The Knight's Cross of the Iron Cross (German: Ritterkreuz des Eisernen Kreuzes) and its variants were the highest awards in the military of the Third Reich during World War II. This military decoration was awarded for a wide range of reasons and across all ranks, ranging from a senior commander for skilled leadership of his troops in battle to a low-ranking soldier for a single act of extreme gallantry. The Knight's Cross of the Iron Cross with Oak Leaves (Ritterkreuz des Eisernen Kreuzes mit Eichenlaub) was introduced on 3 June 1940 to further distinguish those who had already received the Knight's Cross of the Iron Cross and who continued to show merit in combat bravery or military success. A total of 328 awards were made in 1944.
The Manhattan Project was the effort, led by the United States with participation from the United Kingdom and Canada, which resulted in the development of the first atomic bomb during World War II. The project, which began as a small research program that year, eventually employed more than 130,000 people at a cost of nearly US$2 billion. Research and production took place at more than 30 sites, some secret, including universities across the United States, the United Kingdom and Canada. Two types of atomic bombs were developed during the war. An implosion bomb was the first nuclear device ever detonated, at the Trinity test (pictured) on 16 July 1945. A gun-type weapon, Little Boy, was dropped at Hiroshima on 6 August 1945, while a more complex plutonium-core weapon, Fat Man, was dropped at Nagasaki three days later.
John Linton TreloarOBE (10 December 1894 – 28 January 1952) was an Australian archivist and the second director of the Australian War Memorial (AWM). During World War I he served in several staff roles and later headed the First Australian Imperial Force's (AIF) record-keeping unit from 1917. From 1920 Treloar played an important role in establishing the AWM as its director. He headed an Australian Government department during the first years of World War II, and spent the remainder of the war in charge of the Australian military's history section. Treloar returned to the AWM in 1946, and continued as its director until his death in January 1952. Treloar continues to be regarded as an important figure in Australian military history. His principal achievements are seen as gathering and classifying Australia's records of the world wars and successfully establishing the AWM. Following his death the street behind the Memorial and its main storage annex were named in Treloar's honour.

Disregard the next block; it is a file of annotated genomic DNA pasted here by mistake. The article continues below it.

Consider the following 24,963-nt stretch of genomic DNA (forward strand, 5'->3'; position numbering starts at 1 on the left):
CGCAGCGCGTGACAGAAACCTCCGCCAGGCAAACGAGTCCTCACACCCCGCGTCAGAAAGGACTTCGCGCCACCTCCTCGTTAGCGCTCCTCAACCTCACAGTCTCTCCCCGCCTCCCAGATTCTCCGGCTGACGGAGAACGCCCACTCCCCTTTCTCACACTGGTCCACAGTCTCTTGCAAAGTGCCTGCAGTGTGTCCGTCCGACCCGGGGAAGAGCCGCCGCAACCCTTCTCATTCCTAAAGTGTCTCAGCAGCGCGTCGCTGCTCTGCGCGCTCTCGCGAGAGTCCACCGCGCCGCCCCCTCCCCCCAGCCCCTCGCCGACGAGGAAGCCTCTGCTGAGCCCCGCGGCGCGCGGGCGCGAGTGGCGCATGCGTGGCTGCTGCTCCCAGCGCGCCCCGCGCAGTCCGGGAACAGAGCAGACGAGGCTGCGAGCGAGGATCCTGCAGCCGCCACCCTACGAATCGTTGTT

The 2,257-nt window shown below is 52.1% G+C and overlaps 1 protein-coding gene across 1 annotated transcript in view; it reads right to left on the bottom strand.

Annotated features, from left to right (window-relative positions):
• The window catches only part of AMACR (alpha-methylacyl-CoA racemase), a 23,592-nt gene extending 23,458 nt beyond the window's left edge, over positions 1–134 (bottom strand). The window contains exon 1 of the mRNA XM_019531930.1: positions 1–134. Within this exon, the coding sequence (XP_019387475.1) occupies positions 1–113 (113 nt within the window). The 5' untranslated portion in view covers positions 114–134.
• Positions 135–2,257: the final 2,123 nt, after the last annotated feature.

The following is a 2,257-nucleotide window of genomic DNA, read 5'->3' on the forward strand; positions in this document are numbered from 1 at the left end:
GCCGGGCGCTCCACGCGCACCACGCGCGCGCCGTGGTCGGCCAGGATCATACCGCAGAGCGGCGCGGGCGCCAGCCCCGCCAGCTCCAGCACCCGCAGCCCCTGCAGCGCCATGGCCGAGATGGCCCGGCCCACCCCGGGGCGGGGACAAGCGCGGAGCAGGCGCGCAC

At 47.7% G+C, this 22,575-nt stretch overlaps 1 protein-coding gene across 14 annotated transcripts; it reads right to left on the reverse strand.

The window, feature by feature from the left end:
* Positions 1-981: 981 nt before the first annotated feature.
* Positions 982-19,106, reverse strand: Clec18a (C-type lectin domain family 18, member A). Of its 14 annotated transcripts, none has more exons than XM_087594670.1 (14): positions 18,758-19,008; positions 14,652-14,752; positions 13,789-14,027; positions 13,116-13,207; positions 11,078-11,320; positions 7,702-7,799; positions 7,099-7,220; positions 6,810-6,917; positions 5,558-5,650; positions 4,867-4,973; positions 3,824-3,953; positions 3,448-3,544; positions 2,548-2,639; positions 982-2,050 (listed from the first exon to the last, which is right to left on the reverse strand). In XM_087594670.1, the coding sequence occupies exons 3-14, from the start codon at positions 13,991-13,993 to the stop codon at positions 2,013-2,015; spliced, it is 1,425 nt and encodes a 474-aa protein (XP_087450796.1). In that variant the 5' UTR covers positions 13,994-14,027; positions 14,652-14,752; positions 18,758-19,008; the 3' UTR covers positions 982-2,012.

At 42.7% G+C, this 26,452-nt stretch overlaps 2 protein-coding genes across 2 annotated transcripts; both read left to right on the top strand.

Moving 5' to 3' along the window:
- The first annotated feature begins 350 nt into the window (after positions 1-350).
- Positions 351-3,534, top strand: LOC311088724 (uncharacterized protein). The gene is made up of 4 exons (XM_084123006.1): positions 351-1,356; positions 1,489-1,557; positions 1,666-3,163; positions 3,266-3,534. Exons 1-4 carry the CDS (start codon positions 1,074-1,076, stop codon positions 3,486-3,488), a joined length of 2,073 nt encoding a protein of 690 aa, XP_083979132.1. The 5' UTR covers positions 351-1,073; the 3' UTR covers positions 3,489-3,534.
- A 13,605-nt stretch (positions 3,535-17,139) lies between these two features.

In the late 19th century, the German Imperial Navy (Kaiserliche Marine) experimented with a variety of cruiser types, including small avisos and larger protected cruisers. Due to budget constraints, the navy was unable to build cruisers designed solely for fleet service or for overseas duties. As a result, the naval construction department attempted to design vessels that could fulfill both roles. The protected cruisers, the first of which were the two Irene-class vessels, were laid down starting in 1886. The protected cruisers evolved into more powerful vessels, culminating in Fürst Bismarck, Germany's first armored cruiser. Fürst Bismarck was laid down in 1896, a decade after the first German protected cruiser. Fürst Bismarck proved to be "ideally suited" to overseas duties and formed the basis for subsequent armored cruiser designs. Following this eight more armored cruisers were built, culminating in the Blücher, which was laid down in 1907.
GeneralSir Michael David "Mike" Jackson is a retired British Army officer and one of its most high-profile generals since the Second World War. Originally commissioned into the Intelligence Corps in 1963, he transferred to the Parachute Regiment, with whom he served in three tours of Northern Ireland. He was present at the events of Bloody Sunday (1972) as well as the aftermath of the Warrenpoint ambush (1979). He also served in the Balkans, where in the Kosovo War he famously refused to obey an order from American General Wesley Clark earning him the nickname "Macho Jacko" in the British tabloid press. In 2003, Jackson was appointed Chief of the General Staff (CGS), the professional head of the British Army. He took up the post a month before the start of the Iraq War, leaving the post in 2006 ending a career spanning 45 years.